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When is “Innovation” Old in Puzzle Games? The Case of Time Manipulation in Echoshift

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Echochrome was a brilliant and truly innovative game, and I loved it. The game turned perspective into reality, so if it looked like two passages linked up, then they really do. If a hole appears to drop down to what is actually a higher point, your character can reach it. It all depended on where the player moved the camera, which was a truly mind-bending experience. I poured hours into both the PS3 and PSP versions, eventually working my way into the top ten worldwide leaderboards and creating video walkthroughs for those who still hadn't quite wrapped their heads around the gameplay. The game was a spectacular idea, and the most innovative puzzle game I may have ever played.

Now the game has a sequel, Echoshift. It shrugs off all of the incredible perspective tricks of the original game in favor of a new "innovative" puzzle mechanic, which is time manipulation. Time manipulation in puzzle games is not "innovative" any more than, say, the iPhone XL/iPad. Sony, Joystiq, etc., all continue to call the game "innovative," while the basic mechanic has been in use since at least 2002.

Just how many other games have already plowed this same field that Echoshift is now claiming all for itself? Well, Braid already explored the subject in great detail. Granted, only a few of Braid's levels actually required cooperation with a past version of yourself, which is Echoshift's main mechanic. How about the Flash game Chronotron? Its gameplay is extremely similar to that of Echoshift. Then after that, another Flash game called The Company of Myself used the same gameplay, but at least added on a short story to keep it interesting. The game mechanic is already that overused: We've figured it out, so now we need storyline to keep things interesting.

In fact, the idea is much older than any of those titles, and Echoshift's developer, Artoon, was the one who started it. Blinx: The Time Sweeper was a platformer for the Xbox released in 2002 that used the console's hard drive to record every second of gameplay. This recorded gameplay could then be used in (what were at the time) innovative ways, pausing and rewinding the world to get past certain obstacles. The basis of Echoshift's gameplay is old enough to be starting third grade this year.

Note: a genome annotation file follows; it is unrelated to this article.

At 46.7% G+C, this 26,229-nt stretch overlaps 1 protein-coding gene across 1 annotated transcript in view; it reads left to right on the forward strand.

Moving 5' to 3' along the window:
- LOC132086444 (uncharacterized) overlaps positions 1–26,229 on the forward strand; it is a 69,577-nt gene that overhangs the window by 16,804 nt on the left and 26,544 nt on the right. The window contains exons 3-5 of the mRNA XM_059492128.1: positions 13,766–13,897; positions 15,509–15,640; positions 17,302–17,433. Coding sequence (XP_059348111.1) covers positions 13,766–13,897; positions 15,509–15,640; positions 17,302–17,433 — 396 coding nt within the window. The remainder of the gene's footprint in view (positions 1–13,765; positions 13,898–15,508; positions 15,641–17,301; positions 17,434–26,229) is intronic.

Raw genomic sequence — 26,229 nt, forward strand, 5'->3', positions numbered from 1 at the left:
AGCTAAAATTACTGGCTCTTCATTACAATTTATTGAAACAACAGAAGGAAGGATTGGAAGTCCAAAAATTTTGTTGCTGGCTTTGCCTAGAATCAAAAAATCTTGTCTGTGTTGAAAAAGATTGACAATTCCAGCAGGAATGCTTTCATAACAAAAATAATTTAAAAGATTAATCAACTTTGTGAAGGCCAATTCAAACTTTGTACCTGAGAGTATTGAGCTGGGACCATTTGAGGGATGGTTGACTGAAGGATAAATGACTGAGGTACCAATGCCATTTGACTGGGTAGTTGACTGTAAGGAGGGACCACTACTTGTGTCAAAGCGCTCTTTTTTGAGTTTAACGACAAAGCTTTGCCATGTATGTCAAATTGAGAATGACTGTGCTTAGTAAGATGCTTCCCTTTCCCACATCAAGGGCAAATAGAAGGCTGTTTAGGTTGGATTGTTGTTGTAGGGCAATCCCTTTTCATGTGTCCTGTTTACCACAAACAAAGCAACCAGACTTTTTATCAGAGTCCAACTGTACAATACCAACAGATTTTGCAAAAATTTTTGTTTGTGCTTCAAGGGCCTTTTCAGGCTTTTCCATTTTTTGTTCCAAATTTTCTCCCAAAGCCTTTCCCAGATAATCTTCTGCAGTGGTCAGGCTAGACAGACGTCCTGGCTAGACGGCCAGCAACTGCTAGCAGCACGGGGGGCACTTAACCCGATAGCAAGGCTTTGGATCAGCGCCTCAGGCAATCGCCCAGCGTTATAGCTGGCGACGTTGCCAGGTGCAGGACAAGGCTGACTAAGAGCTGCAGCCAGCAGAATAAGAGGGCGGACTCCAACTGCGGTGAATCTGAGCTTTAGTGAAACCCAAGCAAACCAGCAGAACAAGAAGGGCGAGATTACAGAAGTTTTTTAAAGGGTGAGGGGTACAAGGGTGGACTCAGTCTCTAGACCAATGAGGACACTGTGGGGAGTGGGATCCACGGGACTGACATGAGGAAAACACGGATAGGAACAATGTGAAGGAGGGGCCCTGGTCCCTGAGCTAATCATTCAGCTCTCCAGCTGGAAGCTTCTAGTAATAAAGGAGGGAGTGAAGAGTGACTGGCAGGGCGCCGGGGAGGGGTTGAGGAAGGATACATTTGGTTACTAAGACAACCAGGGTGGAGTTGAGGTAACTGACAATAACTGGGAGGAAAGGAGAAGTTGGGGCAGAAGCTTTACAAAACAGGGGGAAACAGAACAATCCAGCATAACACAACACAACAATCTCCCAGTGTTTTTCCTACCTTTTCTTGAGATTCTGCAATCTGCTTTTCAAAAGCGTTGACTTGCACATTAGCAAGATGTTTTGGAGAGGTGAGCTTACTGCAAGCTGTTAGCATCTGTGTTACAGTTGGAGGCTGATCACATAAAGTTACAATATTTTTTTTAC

I'm sure Echoshift is still plenty entertaining, even if I've already played it a number of times under different names. But for Sony to replace their Japan Studio developers and their innovations with Artoon and their tired game mechanic, keeping it the same franchise and still calling it "innovative," that's wrong. I don't want to keep buying the same old rehashed puzzle game over and over, unable to resist the smallest of changes just to keep my addiction going. So I'm going to load up the Wii and play Tetris Party instead.

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About Nathaniel Edwards

  • njc

    Kudos for recognizing that Blinx was the game that popularized the ‘rewind’ mechanic amongst designers. I have grown a tad annoyed at reading claims of Braid’s originality. Of course, Blinx was not the first time rewind game – I think that honorific currently applies to Catrap/Pitman (Game Boy).

    I remember Echochrome when it was just Jun Fujiki’s OLE Coordinate System. I thought that this guy was just extraordinarily brilliant, especially after seeing his 3D painting prototype.

    I can not make claims on Sony’s or Fujiki’s behalf, but it is sad to see a designer being hobbled. Then again, players tend to like certain mechanics and will forsake all others, regardless of innovation – rock and a hard place, right?